This week, Marcella wraps up her excellent series on Forgiving "Him" (the one who betrayed us) with more on her forgiveness journey. Realizing the cost of unforgiveness, versus the benefits of forgiveness, helped Marcella to move forward. Ultimately, though... it was "pressing in" that made all the difference.
Thank you Marcella for sharing your heart and wisdom! For more on Marcella's story, see the Compassion video series.
The Cost of Unforgiveness and the Benefits of Forgiveness
When we have been deeply wounded, we often feel trapped in a cycle of anger and resentment which can give rise to a series of self-destructive patterns. We were wronged, and we may feel we have the right to be angry and justified in our unforgiveness. But the scripture tells us what the end result of staying in bitterness and failing to forgive will be. In Matthew 18:23-35 we read the story of one who failed to forgive, even though he had been forgiven much.
“Then the master called the servant in. ‘You wicked servant,’ he said, ‘I canceled all that debt of yours because you begged me to. Shouldn’t you have had mercy on your fellow servant just as I had on you?’ In anger his master handed him over to the jailers to be tortured, until he should pay back all he owed. “This is how my heavenly Father will treat each of you unless you forgive your brother or sister from your heart.”
Reading this passage of scripture after being betrayed made me feel frustrated and hopeless. I wanted to obey God, but I could not even imagine forgiving what my husband had done. It was a violation of everything he had promised, and very fabric of our marriage and family was shredded. I was in such misery, I couldn’t sleep or eat or even think straight. I lost blocks of time. I cried or screamed even knowing I could be kicked out of my small apartment with nowhere to go. My mind was bombarded with such horrible thoughts and fears. I was certain they would lock me up in a mental hospital very soon.
When I knew I could not go on any longer without losing my mind, knew I'd had more than I could take, I began to cry out to God, and I told Him that I wanted to obey Him, but I would never be able to forgive this offense. I heard His quiet whisper say, “I never asked you to do this on your own. Just continue to press into Me, and I will do in you what needs to be done.”
I realized then that I had allowed my bitterness and resentment to grow and grow in the years before “D” day, and that I had already been experiencing the “tormentors.” I could not live like this any longer. It was very hard to even believe that God still wanted a relationship with me; I believed He had judged me and found me wanting. But where else could I go? He alone has the words of life.
So, I did what I could, I pressed in. I told Him all my fears and doubts. He reminded me of the verse in Isaiah 42:3 “A bruised reed He will not break And a dimly burning wick He will not extinguish; He will faithfully bring forth justice (NIV). You couldn’t get any more bruised or broken than I was, so I took comfort in that. I knew the Lord would have to do a great work in me for me to be able to forgive. But if He was willing, so was I. I just could not go on the way I was.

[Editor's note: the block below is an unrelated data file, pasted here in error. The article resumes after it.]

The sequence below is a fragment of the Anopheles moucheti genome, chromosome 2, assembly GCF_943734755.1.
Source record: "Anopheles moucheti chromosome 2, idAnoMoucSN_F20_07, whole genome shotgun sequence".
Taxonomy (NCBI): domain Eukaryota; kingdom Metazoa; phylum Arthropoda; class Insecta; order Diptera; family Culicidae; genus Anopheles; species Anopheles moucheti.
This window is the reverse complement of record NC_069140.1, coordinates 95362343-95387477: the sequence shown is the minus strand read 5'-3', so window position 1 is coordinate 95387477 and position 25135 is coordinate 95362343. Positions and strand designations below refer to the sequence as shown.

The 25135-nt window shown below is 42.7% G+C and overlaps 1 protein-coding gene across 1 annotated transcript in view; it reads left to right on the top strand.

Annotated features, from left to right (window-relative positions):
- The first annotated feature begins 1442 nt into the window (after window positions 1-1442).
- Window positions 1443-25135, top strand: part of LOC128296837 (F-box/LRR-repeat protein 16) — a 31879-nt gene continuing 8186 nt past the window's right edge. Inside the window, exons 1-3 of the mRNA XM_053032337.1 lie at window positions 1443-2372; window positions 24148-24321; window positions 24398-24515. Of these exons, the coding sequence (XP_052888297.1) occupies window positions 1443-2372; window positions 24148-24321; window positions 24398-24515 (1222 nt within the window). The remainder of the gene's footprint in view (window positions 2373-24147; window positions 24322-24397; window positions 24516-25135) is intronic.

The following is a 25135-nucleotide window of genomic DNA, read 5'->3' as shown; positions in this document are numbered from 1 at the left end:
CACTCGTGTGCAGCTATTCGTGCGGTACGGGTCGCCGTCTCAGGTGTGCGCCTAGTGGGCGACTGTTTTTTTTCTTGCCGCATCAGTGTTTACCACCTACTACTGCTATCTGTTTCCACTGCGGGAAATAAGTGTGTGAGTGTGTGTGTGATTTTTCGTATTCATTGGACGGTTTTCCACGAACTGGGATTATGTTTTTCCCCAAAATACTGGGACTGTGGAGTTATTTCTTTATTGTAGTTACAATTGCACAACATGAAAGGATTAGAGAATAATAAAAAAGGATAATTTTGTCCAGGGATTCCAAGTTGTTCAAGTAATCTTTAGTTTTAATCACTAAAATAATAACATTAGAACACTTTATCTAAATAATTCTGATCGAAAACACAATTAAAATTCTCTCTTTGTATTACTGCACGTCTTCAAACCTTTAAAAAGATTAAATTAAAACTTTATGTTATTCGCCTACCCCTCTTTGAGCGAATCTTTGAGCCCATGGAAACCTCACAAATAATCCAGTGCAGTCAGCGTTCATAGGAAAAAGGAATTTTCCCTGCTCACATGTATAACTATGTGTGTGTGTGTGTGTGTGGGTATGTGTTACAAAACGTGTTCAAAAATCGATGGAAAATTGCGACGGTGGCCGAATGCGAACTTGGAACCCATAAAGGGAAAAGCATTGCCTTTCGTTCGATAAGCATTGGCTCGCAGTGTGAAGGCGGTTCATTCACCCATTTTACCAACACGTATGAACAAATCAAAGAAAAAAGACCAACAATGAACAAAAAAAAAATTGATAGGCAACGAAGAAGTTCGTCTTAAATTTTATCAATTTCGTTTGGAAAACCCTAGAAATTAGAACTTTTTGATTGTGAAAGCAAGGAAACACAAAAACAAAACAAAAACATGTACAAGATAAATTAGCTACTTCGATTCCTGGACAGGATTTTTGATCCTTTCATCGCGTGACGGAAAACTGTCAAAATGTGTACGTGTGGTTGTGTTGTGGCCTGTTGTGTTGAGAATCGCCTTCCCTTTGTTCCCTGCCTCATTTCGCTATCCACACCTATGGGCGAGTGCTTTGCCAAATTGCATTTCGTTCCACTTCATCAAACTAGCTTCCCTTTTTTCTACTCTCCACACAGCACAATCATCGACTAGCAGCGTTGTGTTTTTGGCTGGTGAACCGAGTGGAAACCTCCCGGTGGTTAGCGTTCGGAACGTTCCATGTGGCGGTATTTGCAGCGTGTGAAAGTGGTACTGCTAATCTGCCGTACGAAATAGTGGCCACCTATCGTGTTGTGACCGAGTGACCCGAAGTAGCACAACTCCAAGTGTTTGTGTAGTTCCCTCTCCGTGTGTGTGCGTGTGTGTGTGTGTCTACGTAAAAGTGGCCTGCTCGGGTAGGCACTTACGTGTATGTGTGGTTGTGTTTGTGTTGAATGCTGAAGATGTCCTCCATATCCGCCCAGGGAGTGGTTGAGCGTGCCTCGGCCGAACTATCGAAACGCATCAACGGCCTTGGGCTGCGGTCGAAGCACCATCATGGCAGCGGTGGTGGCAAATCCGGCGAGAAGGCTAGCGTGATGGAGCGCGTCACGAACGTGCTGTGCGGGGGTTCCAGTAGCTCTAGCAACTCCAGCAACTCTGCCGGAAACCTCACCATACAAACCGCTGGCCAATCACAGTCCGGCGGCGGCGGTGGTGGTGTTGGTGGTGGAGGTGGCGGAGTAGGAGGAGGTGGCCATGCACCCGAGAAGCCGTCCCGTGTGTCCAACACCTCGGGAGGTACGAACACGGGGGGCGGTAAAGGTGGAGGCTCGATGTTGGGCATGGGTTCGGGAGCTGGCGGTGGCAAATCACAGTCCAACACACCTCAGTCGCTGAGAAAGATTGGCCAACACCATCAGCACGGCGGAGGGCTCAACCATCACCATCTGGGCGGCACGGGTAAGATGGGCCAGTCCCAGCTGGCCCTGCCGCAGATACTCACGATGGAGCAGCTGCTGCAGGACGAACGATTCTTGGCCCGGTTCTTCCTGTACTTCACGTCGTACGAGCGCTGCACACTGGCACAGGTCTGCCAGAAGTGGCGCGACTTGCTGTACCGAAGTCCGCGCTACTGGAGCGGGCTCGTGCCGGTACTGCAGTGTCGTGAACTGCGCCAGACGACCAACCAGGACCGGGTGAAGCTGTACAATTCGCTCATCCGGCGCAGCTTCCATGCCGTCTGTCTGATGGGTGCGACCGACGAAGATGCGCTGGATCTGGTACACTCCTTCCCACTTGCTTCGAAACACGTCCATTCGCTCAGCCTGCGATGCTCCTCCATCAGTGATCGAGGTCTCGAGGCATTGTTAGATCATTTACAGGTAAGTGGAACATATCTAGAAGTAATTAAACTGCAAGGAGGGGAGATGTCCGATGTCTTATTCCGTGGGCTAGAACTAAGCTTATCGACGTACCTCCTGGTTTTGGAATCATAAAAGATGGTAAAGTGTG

I looked up scriptures on forgiveness, many of which I was familiar with. And, then eventually looked up studies on forgiveness. I made a mental list of the benefits of forgiveness and the cost of staying in bitterness and resentment. I remembered things I had heard at AA tables many years before (my dad had made us go to AA with him because “alcoholism is a family disease").
It seemed that those who were making the most progress in their recovery talked a lot about "letting things go." I read that therapists have seen that people who do not forgive often stay immature emotionally. Those who forgive often begin to mature, even those suffering from serious psychopathy.
Those who are unable to forgive are often trapped in a cycle of anger and resentment that spills over into other areas of their life, and this leads to other self-destructive behavior. Those who choose to forgive begin to find relief from this cycle. I remembered the scripture from Hebrews 12:15 “Take heed, that no man fall away from the grace of God: let no root of bitterness spring up and trouble you, lest thereby many be defiled” and I could see that I had allowed this to happen when I looked at my own precious children. I still see it to this day.
I realized that I needed God's forgiveness as much as anyone else ever could and that He uses the same measure to forgive us that we use to forgive others. I asked Him to do in me what I could never do on my own. And the adventure began.
Marcella Burns is a recent graduate of Liberty University, with a MA in Human Services Counseling/Life Coaching. She is the mother of nine children and grandmother to four. She was married to a sex addict and intimacy anorexic for 34 years. She is working toward certification as a Life Coach, intending to work with partners of sex addicts. She used to be the “Queen of Bitterness” but has resigned from that position and is working toward walking in love and forgiveness toward all.